Scientists have created nanoparticles that, when infrared light was able to cope with bacteria in a few seconds. The study is published in the journal Optical Materials Express.
In their work the researchers used a phenomenon called plasmon resonance is a special electronic vibrations on the surface of the nanoparticles that occur upon irradiation with light of a particular angle. A particle can effectively absorb radiation and produce a large quantity of heat.
The researchers used the nanoparticles, which consisted of porous gold discs with a diameter of 400 nanometers. On a uniform layer of tiny discs were placed three types of bacteria: E. coli (Escherichia coli) and heat-resistant Bacillus subtilis and Exiguobacterium, after which the nanoparticles were exposed to infrared light for five to 30 seconds.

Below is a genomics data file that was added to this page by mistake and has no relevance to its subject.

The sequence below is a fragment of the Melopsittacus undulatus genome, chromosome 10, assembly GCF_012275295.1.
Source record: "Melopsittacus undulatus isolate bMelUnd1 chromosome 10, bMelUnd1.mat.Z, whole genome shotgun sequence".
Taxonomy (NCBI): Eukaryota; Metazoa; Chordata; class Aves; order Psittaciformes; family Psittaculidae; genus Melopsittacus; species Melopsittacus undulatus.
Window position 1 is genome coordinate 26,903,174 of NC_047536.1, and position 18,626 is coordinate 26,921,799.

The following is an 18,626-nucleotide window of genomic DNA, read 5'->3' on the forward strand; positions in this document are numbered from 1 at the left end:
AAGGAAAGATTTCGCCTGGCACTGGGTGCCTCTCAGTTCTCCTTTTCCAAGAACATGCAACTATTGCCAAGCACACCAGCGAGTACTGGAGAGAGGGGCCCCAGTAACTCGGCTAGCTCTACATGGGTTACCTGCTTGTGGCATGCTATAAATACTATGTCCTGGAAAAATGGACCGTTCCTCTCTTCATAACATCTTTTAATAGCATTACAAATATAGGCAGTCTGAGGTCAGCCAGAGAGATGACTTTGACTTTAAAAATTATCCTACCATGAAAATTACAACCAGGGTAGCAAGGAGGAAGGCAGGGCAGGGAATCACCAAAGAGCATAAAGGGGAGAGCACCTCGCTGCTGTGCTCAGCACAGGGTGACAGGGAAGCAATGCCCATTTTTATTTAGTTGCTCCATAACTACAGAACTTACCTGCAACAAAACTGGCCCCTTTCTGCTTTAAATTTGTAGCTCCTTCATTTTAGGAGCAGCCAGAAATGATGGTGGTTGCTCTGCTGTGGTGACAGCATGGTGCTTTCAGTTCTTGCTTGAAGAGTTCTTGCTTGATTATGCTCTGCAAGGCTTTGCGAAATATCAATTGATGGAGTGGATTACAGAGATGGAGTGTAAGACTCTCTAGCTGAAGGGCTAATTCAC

The results showed that the nanoparticles were heated to 200 degrees Celsius — the temperature that exceeds the temperature resistant bacteria. A colony of E. coli was completely killed within five seconds, and Bacillus subtilis and Exiguobacterium in 25 seconds.
The researchers believe that their development will create new ways of treatment of diseases caused by antibiotic-resistant pathogenic organisms.
Previously, scientists from the Methodist hospital of Houston have created generators nanoparticles — porous discs made of silicon, which is penetrated inside of cancer and was released molecule drugs. This method prolonged the half life of mice with cancer of the breast.